- SHELTERS FOR INDIVIDUALS/FAMILIES IMPACTED BY FAMILY VIOLENCE
- These shelters provide basic emergency and crisis services including safe accommodation, meals, information, and referral. They provide a high security environment for women (and sometimes men) and children fleeing family violence or other crisis situations. Residents are not required to leave during the day. These facilities offer private rooms for families and a range of supports to help residents rebuild their lives.
- EMERGENCY SHELTER FOR PEOPLE FLEEING A NATURAL DISASTER OR DESTRUCTION OF ACCOMMODATION DUE TO FIRES, FLOODS, ETC.
Although not technically homeless, this includes individuals or families whose current housing situations are dangerously lacking security or stability, and so are considered to be at risk of homelessness. They are living in housing that is intended for permanent human habitation, and could potentially be permanent (as opposed to those who are provisionally accommodated).
An important distinction to make is between those who are at “imminent risk” of becoming homeless and those who are
No matter the level of probability, all who can be categorized as being “at risk” of homelessness possess a shared vulnerability; for them, a single event, unexpected expense, crisis, or trigger is all it may take for them to lose their housing. As the risk factors mount and compound, so too does the possibility of becoming homeless.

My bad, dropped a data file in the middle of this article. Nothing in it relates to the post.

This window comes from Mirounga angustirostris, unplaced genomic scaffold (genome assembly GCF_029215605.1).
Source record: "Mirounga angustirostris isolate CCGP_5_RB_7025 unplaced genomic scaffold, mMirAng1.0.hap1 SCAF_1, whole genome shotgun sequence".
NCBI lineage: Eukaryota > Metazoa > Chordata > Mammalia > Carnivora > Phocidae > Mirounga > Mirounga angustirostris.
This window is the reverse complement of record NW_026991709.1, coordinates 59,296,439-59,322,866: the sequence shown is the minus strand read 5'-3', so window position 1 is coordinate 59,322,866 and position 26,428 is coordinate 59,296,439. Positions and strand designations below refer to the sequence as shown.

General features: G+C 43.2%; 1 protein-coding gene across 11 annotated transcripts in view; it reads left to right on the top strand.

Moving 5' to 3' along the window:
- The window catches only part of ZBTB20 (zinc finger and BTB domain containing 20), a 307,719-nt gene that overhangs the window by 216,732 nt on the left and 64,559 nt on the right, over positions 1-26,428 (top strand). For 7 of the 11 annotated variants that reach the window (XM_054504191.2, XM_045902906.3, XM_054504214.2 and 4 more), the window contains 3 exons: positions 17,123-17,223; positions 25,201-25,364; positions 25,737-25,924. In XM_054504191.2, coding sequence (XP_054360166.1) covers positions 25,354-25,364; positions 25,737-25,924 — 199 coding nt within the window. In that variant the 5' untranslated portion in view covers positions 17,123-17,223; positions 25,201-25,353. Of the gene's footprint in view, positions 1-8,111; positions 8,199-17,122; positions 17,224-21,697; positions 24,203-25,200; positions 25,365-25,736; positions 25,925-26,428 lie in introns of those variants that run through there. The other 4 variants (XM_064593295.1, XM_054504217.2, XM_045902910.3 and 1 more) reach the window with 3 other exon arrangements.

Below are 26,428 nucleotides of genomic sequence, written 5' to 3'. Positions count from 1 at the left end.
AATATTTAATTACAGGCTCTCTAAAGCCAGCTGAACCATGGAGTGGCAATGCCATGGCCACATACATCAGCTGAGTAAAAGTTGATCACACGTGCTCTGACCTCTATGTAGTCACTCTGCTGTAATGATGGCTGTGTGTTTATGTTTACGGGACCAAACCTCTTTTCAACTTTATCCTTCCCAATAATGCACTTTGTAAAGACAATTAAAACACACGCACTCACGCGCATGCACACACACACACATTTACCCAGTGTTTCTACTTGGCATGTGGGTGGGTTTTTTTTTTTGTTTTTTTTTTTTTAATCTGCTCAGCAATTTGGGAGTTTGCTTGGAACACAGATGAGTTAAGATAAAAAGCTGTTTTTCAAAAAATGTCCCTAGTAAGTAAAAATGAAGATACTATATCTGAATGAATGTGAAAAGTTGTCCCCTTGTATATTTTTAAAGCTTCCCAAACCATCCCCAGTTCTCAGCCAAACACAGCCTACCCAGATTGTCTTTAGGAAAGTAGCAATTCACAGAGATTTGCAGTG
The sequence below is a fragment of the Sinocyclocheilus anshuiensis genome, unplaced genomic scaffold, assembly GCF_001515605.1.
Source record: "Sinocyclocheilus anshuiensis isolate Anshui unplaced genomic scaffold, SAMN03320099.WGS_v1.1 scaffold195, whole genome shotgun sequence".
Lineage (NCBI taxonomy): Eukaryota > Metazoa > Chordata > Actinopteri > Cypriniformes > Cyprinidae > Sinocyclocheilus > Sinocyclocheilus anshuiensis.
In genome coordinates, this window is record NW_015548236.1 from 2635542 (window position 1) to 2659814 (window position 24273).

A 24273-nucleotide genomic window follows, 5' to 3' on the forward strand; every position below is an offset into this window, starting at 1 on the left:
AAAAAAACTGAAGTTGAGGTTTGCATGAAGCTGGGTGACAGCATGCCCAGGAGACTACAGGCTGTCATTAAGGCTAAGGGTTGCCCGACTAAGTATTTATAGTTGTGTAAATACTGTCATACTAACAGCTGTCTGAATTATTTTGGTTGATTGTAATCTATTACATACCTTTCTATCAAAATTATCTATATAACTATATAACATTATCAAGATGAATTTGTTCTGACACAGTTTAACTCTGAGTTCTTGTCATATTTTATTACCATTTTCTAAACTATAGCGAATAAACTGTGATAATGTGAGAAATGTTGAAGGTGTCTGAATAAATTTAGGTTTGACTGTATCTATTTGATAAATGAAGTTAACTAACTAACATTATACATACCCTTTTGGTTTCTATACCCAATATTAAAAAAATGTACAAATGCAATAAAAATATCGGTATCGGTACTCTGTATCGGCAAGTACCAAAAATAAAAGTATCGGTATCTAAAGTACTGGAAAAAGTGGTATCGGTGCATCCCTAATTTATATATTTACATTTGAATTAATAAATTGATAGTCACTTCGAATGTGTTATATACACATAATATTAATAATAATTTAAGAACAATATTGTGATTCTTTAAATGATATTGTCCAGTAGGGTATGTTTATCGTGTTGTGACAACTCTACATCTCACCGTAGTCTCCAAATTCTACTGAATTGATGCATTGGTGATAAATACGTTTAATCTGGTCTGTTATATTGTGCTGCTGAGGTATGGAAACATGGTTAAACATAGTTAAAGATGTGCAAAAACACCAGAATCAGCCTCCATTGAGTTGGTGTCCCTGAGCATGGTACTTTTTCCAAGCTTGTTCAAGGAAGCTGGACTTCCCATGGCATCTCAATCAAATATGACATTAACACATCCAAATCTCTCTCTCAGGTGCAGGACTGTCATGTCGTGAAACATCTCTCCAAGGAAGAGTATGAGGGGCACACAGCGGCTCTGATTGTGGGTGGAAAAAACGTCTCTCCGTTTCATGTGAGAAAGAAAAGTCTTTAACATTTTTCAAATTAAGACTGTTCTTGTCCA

- PEOPLE AT IMMINENT RISK OF HOMELESSNESS
- Many factors can contribute to individuals and families being at imminent risk of homelessness. Though in some cases individual factors (such as those listed below) may be most significant, in most cases it is the interaction of structural and individual risk that, in the context of a crisis, influence pathways into homelessness. In other words, what separates those who are at risk of homelessness due to precarious housing from those who are at imminent risk, is the onset of a crisis, a turn in events, or the increase in acuity of one or more underlying risk factors.
- INDIVIDUALS AND FAMILIES WHO ARE PRECARIOUSLY HOUSED
- Many individuals and families experience severe housing affordability problems, due to their income, the local economy and / or the lack of availability of affordable housing that meets their needs in the local market. The income of these households is not sufficient to cover the household’s basic shelter and non-shelter costs. This includes people who are on government benefits but who do not have sufficient funds to pay for basic needs. The greater the shortfall of income in covering basic costs, the more at risk of homelessness the household is. Those classified as “precariously housed” face challenges that may or may not leave them homeless in the immediate or near future (in the absence of an intervention). Those who manage to retain their housing in such circumstances often do so at the expense of meeting their nutritional needs, heating their homes, providing proper child care and other expenses that contribute to health and well-being.